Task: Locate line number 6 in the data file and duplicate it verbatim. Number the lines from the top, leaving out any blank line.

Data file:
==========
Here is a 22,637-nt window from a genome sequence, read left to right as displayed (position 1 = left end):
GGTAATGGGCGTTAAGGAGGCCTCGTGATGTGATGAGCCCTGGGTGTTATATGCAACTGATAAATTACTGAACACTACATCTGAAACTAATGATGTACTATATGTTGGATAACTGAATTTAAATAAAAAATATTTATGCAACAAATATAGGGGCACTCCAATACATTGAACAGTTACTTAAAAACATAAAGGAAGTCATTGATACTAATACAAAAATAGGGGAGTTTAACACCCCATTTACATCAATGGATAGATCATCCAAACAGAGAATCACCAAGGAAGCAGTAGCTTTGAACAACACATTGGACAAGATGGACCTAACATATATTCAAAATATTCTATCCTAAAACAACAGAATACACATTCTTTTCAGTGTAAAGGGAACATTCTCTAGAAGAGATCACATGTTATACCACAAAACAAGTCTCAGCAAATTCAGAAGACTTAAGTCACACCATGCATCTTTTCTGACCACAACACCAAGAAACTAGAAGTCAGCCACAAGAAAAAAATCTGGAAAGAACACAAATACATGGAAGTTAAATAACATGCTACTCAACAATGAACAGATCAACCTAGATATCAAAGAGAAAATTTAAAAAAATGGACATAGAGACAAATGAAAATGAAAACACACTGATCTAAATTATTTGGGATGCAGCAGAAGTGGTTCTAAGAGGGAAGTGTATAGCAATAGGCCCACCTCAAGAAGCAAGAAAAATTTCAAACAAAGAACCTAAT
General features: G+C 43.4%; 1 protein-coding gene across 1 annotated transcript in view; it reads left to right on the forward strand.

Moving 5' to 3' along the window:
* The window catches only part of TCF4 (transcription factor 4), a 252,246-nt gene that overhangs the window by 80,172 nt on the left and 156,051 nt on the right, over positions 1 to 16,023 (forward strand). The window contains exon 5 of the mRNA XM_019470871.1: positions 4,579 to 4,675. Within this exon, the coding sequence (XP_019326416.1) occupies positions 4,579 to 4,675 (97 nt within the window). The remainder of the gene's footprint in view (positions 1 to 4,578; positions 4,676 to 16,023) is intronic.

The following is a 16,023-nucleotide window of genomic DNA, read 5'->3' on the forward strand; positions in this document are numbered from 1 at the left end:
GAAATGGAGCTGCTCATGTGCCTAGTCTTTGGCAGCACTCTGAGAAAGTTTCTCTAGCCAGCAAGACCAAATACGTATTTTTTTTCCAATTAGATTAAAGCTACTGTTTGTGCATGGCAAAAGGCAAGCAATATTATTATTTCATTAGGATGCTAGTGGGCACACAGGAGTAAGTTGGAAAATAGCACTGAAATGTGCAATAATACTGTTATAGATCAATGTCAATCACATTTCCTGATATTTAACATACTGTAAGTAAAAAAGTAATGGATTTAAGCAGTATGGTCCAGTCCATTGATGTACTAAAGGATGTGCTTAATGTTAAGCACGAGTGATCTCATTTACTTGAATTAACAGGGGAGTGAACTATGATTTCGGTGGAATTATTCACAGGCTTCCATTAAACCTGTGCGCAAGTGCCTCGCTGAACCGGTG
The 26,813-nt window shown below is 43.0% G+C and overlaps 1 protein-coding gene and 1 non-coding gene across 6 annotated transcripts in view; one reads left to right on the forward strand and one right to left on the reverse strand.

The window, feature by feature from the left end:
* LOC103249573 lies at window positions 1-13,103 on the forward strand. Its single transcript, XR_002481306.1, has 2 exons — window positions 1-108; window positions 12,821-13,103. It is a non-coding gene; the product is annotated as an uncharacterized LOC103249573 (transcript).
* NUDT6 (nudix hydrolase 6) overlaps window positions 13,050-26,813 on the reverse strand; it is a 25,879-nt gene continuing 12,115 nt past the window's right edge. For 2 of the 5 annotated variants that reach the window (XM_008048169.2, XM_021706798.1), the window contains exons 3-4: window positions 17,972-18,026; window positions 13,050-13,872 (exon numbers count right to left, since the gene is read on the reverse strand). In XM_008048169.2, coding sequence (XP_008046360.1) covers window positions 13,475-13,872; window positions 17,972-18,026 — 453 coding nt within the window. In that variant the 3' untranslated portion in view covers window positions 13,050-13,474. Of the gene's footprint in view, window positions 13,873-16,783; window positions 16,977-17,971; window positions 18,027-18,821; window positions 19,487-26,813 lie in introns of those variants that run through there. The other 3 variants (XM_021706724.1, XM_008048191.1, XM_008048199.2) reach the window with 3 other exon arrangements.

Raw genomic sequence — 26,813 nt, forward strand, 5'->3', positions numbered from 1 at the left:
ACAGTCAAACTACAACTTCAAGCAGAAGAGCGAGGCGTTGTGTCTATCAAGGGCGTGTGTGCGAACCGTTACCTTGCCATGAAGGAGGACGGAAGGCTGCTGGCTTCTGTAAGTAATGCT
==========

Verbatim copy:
The following is a 16,023-nucleotide window of genomic DNA, read 5'->3' on the forward strand; positions in this document are numbered from 1 at the left end: